So have fun and keep checking into¬†tronixstuff.com. Why not follow things on¬†twitter,¬†Google+, subscribe ¬†for email updates or RSS using the links on the right-hand column, or join¬†our¬†Google Group¬†‚Äď dedicated to the projects and related items on this website.¬†Sign up¬†‚Äď it‚Äôs free, helpful to each other ‚Äď ¬†and we can all learn something.

[Disclaimer Рthe products reviewed in this article are promotional considerations made available by Snootlab]

Posted in arduino, DeuLigne, I2C, kit review, LCD, snootlab, tutorialComments (2)

Review: The Gravitech Arduino Nano family

Hello Readers

In this article we will examine a variety of products received for review from Gravitech in the United States Рthe company that designed and build the Arduino Nano. We have a Nano and some very interesting additional modules to have a look at.

So let’s start out review with the Arduino Nano. What is a Nano? A very, very small version of our Arduino Duemilanove boards. It contains the same microcontroller (ATmega328) but in SMD form; has all the I/O pins (plus two extra analogue inputs); and still has a USB interface via the FT232 chip. But more on that later. Nanos arrive in reusable ESD packaging which is useful for storage when not in use:

Patriotic Americans should note that the Nano line is made in the USA. Furthermore, here is a video clip of Nanos being made:

For those who were unsure about the size of the Nano, consider the following images:

You can easily see all the pin labels and compare them to your Duemilanove or Uno board. There is also a tiny reset button, the usual LEDs, and the in circuit software programmer pins. So you don’t miss out on anything by going to a Nano. When you flip the board over, the rest of the circuitry is revealed, including the FTDI USB>serial converter IC:

Those of you familiar with Arduino systems should immediately recognise the benefit of the Nano – especially for short-run prototype production. The reduction in size really is quite large. In the following image, I have traced the outline of an Arduino Uno and placed the Nano inside for comparison:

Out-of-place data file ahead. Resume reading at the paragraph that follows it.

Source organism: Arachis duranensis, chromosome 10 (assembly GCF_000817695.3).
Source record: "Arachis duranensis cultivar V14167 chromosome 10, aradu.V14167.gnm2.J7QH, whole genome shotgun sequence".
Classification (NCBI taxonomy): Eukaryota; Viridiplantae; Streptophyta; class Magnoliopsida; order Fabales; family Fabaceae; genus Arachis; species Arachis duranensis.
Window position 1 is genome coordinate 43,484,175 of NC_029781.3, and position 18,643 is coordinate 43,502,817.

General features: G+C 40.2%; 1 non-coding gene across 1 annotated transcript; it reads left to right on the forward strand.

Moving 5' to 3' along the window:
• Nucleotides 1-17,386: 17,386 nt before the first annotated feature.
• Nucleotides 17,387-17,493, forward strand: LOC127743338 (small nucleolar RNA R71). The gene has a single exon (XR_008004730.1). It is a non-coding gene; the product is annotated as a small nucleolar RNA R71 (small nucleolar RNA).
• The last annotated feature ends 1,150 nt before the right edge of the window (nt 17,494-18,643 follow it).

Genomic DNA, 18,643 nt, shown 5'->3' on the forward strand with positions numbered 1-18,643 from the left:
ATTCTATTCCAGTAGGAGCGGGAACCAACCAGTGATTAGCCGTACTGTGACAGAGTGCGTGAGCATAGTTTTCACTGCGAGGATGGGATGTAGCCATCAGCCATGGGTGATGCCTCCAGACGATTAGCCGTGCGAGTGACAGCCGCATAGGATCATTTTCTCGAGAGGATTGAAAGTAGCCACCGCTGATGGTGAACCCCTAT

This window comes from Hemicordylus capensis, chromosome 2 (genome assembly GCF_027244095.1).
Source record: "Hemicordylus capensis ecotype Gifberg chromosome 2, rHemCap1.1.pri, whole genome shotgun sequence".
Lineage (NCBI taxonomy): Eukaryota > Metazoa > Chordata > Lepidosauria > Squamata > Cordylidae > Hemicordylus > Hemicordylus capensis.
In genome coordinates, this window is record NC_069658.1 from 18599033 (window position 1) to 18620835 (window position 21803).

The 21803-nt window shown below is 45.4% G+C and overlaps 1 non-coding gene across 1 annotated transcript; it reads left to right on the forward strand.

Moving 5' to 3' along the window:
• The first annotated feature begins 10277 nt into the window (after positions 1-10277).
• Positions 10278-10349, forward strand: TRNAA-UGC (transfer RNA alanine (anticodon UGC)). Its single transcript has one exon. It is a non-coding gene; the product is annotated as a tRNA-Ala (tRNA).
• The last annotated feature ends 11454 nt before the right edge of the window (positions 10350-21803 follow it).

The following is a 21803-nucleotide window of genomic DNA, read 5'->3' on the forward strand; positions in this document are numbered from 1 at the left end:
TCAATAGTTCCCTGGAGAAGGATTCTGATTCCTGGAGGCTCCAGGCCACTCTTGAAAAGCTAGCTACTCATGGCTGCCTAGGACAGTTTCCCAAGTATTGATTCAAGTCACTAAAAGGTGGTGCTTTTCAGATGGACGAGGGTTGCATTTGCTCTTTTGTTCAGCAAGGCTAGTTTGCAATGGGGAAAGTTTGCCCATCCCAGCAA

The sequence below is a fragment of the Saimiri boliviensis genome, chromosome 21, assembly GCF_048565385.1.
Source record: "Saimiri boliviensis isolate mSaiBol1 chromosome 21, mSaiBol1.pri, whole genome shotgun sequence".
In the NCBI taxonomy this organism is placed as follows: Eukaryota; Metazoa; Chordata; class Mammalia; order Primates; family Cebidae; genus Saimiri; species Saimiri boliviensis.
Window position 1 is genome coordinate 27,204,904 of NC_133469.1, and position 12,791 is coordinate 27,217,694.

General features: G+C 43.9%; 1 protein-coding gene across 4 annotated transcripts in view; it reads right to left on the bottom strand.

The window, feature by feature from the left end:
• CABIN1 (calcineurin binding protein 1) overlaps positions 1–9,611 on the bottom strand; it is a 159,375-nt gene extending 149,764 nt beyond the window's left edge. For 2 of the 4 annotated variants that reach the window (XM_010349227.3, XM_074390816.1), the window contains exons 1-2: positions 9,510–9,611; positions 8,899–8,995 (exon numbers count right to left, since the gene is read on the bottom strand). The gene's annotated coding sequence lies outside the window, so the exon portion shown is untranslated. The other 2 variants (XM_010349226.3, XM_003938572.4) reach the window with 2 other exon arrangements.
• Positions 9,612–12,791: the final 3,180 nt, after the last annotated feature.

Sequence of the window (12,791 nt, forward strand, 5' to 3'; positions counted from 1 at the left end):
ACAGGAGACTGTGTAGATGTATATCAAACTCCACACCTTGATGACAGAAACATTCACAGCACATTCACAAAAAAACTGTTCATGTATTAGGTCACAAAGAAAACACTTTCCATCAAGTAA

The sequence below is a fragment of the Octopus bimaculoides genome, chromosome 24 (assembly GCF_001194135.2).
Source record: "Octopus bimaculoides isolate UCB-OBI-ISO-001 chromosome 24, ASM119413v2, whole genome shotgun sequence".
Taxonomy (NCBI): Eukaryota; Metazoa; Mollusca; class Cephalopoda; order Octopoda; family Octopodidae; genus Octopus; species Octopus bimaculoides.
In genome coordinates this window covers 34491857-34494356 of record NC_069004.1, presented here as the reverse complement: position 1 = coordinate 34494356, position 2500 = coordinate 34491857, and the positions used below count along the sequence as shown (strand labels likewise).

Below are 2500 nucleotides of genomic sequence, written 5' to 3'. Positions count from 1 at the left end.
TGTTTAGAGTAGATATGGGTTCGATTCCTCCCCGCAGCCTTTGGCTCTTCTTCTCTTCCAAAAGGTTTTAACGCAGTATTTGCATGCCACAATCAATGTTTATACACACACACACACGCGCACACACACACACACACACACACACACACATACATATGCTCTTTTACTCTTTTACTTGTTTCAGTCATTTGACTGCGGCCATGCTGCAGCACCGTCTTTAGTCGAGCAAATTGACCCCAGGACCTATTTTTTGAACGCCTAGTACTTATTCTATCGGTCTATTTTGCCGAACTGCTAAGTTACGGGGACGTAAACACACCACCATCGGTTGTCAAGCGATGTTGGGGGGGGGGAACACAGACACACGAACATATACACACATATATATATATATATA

So tiny… the board measures 43.1mm (1.7″) by 17.8mm (0.7″). The pins on this example were¬†pre-soldered – and are spaced at standard 2.54mm (0.1″) intervals – perfect for breadboarding or designing into your own PCB –¬†¬†however you can purchase a Nano without the pins to suit your own mounting purposes. The Nano meets all the specifications of the standard Arduino Duemilanove-style boards, except naturally the physical dimensions.

Power can be supplied to the Nano via the USB cable; feeding 5V directly into the 5V pin, or 7~12 (20 max, not recommended) into the Vin pin. You can only draw 3.3V at up to 50 mA when the Nano is running on USB power, as the 3.3V is sourced from the FTDI USB>serial IC. And the digital I/O pins still allow a current draw up to 40 mA each. From a software perspective you will not have any problems, as the Nano falls under the same board classification as the (for example) Arduino Duemilanove:

Therefore one could take advantage of all the Arduino fun and games – except for the full-size shields. But as you will read soon, Gravitech have got us covered on that front. If the Arduino system is new to you, why not consider following my series of tutorials? They can be found here. In the meanwhile, to put the size into perspective – here is a short video of a Nano blinking some LEDs!

Now back to business. As the Nano does not use standard Arduino shields, the team at Gravitech have got us covered with a range of equivalent shields to enable all sorts of activities. The first of this is their Ethernet and microSD card add-on module:

and the underside:

Again this is designed for breadboarding, or you could most likely remove the pins if necessary. The microSD socket is connected as expected via the SPI bus, and is fully compatible with the default Arduino SD library. As shown in the following image the Nano can slot directly into the ethernet add-in module:

The Ethernet board requires an external power supply, from 7 to 12 volts DC. The controller chip is the usual Wiznet 5100 model, and therefore the Ethernet board is fully compatible with the default Ethernet Arduino library. We tested it with the example web server sketch provided with the Arduino IDE and it all just worked.

The next add-on module to examine is the 2MOTOR board:

… and the bottom:

Using this module allows control of two DC motors with up to two amps of current each via pulse-width modulation. Furthermore, there is a current feedback circuit for each motor so you measure the motor load and adjust power output Рinteresting. So a motorised device could sense when it was working too hard and ease back a little (like me on a Saturday). All this is made possible by the use of the common L298 dual full-bridge motor driver IC. This is quite a common motor driver IC and is easy to implement in your sketches. The use of this module and the Nano will help reduce the size of any robotics or motorised project. Stay tuned for use of this board in future articles.